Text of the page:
Electrical fires raise concerns in Alabama State House

A fire that forced evacuation of the Alabama State House last week has drawn new attention to problems with the building that serves as home for the Alabama Legislature.

An exhaust fan in a third-floor bathroom caught fire on Friday, causing heavy smoke and forcing the evacuation of the eight-story building.

One week earlier, Alabama Senate Secretary Pat Harris said an electrical outlet caught fire in his office on the seventh floor. It was put out with a fire extinguisher.

Harris said both fires could have grown worse had they happened on a weekend or evening when the building was not occupied.

Harris said he plans to meet Wednesday with the company that manages the fire alarm system in the State House. One concern, Harris said, is that the alarm did not go off on the seventh floor on Friday. Another concern is that a fire could trigger the building’s sprinkler system and damage computers and other equipment.

Othni Lathram, director of the Legislative Services Agency, said a report on the condition of the State House and its systems, including the electrical system, is due by September 30. The report on the building’s condition is not specifically related to the fires but was part of an annual maintenance agreement with the state Finance Department.

The State House was completed in 1963 to serve as headquarters for what was then known as the State Highway Department, which is now called the Alabama Department of Transportation.

The Legislature moved into the building in the 1980s for what was expected to a temporary stay to allow renovations of the Capitol. But the Legislature never went back to the Capitol.

About 250 people work in the State House year-round, Lathram said. That includes employees of the Senate, House of Representatives, Legislative Services Agency, Executive Budget Office, and Secretary of State. The COVID-19 pandemic has reduced the number of people in the building on a regular basis.

Lathram said the building is a concrete structure that was retrofitted with air conditioning and has had problems with moisture.

Alabama House Clerk Jeff Woodard said he did not know about many recent problems with the electrical system in the House offices, which are on the fifth floor, although he said a couple of outlets have burned in the past.

Woodard said mold has been an issue in the State House for some time. He said that includes mold on multiple walls and mold discovered behind wall coverings during renovations.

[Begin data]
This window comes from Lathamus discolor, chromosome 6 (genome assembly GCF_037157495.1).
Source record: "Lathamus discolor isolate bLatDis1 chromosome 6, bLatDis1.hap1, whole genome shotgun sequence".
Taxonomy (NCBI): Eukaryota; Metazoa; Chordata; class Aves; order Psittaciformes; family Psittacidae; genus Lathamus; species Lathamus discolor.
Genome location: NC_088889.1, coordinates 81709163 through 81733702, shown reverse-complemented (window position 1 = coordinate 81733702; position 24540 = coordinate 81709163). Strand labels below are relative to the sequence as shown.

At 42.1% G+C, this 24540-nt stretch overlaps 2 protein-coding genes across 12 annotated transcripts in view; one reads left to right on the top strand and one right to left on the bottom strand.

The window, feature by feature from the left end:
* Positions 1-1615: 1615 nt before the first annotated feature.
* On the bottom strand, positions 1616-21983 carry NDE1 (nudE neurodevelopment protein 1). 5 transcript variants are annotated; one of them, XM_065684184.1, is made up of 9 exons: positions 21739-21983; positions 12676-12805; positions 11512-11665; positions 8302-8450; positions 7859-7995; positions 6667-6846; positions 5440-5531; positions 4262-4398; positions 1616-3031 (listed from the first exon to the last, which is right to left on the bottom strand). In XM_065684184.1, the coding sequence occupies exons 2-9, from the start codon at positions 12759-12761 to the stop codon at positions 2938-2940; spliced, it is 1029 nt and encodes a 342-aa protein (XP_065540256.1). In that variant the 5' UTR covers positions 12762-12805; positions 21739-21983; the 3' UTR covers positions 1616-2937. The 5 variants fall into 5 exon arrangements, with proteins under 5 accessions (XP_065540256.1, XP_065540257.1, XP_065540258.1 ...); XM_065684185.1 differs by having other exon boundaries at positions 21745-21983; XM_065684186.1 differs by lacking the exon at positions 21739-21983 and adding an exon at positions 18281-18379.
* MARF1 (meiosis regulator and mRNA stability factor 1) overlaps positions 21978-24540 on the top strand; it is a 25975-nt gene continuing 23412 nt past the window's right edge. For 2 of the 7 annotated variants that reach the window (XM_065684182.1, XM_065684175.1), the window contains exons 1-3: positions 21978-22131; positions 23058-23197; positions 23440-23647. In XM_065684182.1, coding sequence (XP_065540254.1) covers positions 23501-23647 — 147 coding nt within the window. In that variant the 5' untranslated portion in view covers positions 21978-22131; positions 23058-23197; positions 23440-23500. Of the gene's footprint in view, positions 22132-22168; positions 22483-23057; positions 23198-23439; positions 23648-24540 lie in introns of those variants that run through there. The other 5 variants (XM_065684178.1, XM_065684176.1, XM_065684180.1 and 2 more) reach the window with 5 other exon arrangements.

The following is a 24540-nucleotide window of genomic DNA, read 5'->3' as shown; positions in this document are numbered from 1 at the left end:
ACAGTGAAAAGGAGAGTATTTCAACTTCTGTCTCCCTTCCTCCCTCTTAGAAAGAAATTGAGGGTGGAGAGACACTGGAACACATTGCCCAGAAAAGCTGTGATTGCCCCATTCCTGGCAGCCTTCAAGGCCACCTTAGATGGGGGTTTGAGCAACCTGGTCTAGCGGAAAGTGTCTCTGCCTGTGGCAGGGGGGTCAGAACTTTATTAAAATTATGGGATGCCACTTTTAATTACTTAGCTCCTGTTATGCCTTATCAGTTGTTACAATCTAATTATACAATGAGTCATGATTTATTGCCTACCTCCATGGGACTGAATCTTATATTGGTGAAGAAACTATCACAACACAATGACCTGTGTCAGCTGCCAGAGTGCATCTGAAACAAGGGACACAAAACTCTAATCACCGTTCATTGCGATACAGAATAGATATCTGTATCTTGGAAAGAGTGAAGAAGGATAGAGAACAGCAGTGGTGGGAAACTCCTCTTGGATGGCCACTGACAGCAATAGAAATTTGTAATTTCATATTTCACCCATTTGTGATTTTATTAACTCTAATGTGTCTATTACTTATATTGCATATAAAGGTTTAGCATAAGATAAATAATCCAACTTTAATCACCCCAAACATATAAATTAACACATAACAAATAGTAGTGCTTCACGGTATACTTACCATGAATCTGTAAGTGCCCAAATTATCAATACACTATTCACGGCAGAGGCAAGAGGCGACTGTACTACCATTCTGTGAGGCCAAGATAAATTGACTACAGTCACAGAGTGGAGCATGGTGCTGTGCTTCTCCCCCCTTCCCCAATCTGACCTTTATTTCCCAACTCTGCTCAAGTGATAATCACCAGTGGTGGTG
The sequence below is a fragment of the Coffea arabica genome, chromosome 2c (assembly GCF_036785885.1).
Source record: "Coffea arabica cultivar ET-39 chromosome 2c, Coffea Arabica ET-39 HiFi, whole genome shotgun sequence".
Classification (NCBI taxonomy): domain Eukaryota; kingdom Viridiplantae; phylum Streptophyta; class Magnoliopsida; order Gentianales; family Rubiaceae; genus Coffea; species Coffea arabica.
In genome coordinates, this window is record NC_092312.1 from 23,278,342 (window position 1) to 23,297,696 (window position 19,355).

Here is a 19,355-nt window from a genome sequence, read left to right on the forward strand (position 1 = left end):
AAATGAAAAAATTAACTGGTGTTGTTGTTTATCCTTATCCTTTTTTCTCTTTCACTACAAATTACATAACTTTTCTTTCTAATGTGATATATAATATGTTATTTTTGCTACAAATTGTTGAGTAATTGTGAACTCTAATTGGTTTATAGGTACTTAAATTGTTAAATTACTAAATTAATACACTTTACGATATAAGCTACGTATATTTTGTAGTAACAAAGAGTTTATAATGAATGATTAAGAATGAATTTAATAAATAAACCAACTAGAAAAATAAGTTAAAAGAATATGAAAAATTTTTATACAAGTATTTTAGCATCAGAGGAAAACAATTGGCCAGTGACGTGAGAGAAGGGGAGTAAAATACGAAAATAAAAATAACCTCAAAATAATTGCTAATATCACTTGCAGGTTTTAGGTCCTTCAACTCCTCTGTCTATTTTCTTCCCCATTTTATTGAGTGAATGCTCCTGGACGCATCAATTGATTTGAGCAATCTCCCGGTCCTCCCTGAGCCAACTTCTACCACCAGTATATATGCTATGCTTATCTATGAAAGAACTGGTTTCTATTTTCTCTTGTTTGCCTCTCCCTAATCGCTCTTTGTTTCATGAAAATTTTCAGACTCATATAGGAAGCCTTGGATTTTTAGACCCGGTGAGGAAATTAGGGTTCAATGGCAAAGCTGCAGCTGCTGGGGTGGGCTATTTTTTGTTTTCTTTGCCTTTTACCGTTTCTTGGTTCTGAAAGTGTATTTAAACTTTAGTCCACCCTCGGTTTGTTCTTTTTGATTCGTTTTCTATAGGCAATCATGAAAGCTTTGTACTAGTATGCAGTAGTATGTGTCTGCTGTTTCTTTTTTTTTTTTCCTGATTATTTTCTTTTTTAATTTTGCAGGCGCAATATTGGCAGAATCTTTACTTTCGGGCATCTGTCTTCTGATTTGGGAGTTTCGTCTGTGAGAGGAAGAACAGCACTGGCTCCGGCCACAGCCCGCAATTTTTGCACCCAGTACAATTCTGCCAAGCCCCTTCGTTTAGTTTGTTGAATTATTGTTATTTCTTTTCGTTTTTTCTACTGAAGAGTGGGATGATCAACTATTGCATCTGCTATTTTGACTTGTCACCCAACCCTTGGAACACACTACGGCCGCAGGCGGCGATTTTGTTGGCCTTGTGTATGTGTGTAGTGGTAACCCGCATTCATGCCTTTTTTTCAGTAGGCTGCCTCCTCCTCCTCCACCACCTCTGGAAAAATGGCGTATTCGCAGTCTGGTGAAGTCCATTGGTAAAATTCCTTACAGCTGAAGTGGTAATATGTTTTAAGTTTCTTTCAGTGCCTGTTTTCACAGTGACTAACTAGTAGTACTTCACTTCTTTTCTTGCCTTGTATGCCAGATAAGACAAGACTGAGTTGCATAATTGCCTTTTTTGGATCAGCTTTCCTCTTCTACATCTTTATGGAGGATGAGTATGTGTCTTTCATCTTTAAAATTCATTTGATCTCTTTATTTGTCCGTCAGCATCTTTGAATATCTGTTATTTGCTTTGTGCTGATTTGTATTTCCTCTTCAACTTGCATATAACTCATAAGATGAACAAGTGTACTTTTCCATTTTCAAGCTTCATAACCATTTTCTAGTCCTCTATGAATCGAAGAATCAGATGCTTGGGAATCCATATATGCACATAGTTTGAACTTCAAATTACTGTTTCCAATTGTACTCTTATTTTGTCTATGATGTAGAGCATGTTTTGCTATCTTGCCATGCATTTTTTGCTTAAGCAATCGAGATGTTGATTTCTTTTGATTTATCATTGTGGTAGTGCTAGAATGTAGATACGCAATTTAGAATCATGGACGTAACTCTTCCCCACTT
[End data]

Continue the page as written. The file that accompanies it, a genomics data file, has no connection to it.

The House this year adopted a resolution to set up a nine-person committee to study the environmental conditions and physical plant systems of State House and make recommendations to the Legislature.

The resolution said the State House has many problems, “including air quality, plumbing leaks, electrical power surges, flooding, inconsistent heating and air conditioning, accessibility, and lack of space for public access to committee meetings and other legislative business.”

The Senate did not pass the resolution.

The condition of the State House came up earlier this year when

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Coronavirus: House party concerns amid rise in cases

Party shut down in LeedsImage copyright
West Yorkshire Police

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Police and the council issued seven fines to organisers of illegal raves last weekend

Young people in Leeds are being urged to take responsibility for controlling the spread of coronavirus following an increase in house parties in the city.

Leeds was added to the Public Health England areas of concern as Covid rates rose to 32.5 cases per 100,000 people.

Council leader Judith Blake said there had been an increase in music events, house parties and illegal raves adding fines of £10,000 were being given.

She urged caution at a time when university students were set to return.

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The city council said infections were broadly spread across its local communities, suggesting they were linked to social and leisure activities rather than single sites – with increasing numbers among people aged between 18 and 34.

Ms Blake said it was premature to talk about a lockdown at this stage but the city was approaching a tipping point and restrictions would be considered.

“Unfortunately we have seen a rise in house parties, but we are working with police,” Ms Blake said.

“Last weekend we issued, with the police, seven of the £10,000 fines for organisers of illegal raves.”

‘Bit of complacency’

The fines are part of newly-introduced legislation aimed at deterring illegal music events.

Elsewhere in West Yorkshire, Bradford, Kirklees and Calderdale feature on Public Health England’s watchlist of areas that have seen infection rates increase.

Police issued a photograph of one event was shut down last weekend in Kitson Road, Leeds, following reports that it was in breach of coronavirus restrictions.

“We feel there is a bit of complacency coming in,” Ms Blake said.

“This virus isn’t going to be contained just among younger people.

“The fact is that the social distancing measures have been working, but if we relax and it starts to spread back into the older more vulnerable communities we are going to see increased hospitalisation and all the things we saw at the beginning of the virus.”

She said the council had been working with the universities ahead of the return of students later this month.

“We want to really get across that the virus is still with us,” Ms Blake said.

The West Yorkshire city has been named alongside South Tyneside, Corby, Middlesbrough and Kettering as an area for concern.

Wakefield, Neward and Sherwood, and Slough were all removed after case numbers fell.

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